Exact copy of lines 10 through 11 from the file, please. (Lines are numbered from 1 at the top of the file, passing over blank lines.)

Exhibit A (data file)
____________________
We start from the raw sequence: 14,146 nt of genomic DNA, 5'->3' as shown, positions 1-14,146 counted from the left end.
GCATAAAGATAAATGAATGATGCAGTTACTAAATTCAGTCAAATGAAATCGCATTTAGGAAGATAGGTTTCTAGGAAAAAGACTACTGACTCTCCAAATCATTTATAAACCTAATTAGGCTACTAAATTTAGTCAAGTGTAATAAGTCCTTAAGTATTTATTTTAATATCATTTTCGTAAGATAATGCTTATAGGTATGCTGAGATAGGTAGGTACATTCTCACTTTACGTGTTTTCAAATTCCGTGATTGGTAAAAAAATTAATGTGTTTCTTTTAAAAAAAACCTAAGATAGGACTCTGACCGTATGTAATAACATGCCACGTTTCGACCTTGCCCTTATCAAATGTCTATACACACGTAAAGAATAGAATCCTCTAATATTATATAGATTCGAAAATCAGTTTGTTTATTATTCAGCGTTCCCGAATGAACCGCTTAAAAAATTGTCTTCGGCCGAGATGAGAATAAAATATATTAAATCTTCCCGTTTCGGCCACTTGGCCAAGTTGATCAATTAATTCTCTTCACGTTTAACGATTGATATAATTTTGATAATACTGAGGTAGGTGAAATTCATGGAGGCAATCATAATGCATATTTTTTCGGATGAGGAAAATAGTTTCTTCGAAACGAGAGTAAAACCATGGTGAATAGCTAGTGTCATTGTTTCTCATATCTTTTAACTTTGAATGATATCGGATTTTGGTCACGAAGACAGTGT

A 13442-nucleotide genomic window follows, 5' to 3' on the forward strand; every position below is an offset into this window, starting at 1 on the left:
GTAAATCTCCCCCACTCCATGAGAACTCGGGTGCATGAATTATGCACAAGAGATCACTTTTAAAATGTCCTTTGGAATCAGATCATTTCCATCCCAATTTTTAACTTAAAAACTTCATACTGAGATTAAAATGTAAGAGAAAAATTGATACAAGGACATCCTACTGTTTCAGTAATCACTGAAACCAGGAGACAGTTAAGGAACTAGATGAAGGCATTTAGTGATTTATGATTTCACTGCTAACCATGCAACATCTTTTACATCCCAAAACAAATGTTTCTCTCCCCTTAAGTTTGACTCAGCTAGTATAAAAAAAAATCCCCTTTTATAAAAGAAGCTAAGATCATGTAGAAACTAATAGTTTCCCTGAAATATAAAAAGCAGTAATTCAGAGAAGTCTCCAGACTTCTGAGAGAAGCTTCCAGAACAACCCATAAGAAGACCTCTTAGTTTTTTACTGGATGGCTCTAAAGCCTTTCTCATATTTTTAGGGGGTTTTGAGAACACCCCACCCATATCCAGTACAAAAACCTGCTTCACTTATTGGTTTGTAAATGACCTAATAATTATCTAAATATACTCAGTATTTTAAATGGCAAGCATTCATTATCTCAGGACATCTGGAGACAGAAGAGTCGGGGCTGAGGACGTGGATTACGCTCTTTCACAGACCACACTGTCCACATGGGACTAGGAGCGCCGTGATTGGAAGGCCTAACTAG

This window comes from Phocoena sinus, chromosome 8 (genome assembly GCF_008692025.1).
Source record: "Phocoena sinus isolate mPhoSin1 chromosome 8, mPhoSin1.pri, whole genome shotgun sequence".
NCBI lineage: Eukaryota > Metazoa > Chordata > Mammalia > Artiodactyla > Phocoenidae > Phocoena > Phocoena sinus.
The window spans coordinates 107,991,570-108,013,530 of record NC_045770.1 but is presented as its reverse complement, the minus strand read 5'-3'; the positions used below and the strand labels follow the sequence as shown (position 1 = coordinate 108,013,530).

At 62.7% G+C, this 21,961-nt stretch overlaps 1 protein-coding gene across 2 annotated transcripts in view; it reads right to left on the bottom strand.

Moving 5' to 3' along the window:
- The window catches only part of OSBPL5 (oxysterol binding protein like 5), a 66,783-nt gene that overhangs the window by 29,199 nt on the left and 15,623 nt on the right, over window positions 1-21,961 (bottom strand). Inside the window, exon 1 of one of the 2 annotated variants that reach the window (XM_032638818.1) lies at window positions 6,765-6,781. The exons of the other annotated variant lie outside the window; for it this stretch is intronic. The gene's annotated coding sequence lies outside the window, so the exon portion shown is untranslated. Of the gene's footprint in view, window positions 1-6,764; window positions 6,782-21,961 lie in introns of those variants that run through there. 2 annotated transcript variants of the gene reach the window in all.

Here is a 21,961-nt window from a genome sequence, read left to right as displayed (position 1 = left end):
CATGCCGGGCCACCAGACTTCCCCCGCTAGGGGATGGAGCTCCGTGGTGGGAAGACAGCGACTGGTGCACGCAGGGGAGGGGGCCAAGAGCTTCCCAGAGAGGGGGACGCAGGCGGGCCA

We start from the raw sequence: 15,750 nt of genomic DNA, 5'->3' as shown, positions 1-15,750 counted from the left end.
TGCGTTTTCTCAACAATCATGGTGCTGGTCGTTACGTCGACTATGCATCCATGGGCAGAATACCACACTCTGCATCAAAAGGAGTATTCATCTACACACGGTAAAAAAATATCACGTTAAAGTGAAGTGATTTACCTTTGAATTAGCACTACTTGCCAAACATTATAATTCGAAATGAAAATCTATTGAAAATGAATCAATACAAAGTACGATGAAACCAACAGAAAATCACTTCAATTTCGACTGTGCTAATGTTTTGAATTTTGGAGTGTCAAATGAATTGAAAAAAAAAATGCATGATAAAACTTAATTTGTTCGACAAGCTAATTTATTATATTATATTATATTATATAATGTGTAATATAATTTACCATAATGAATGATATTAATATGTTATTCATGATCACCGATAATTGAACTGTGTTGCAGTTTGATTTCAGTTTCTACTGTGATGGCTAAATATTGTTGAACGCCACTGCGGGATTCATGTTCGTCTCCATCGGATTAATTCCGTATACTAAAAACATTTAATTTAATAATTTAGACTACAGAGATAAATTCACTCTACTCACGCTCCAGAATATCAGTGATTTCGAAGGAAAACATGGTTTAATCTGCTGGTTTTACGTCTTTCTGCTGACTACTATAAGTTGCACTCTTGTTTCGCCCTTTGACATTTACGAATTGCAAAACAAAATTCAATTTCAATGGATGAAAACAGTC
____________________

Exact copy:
Moving 5' to 3' along the window:
- The window catches only part of OSBPL5 (oxysterol binding protein like 5), a 66,783-nt gene that overhangs the window by 29,199 nt on the left and 15,623 nt on the right, over window positions 1-21,961 (bottom strand). Inside the window, exon 1 of one of the 2 annotated variants that reach the window (XM_032638818.1) lies at window positions 6,765-6,781. The exons of the other annotated variant lie outside the window; for it this stretch is intronic. The gene's annotated coding sequence lies outside the window, so the exon portion shown is untranslated. Of the gene's footprint in view, window positions 1-6,764; window positions 6,782-21,961 lie in introns of those variants that run through there. 2 annotated transcript variants of the gene reach the window in all.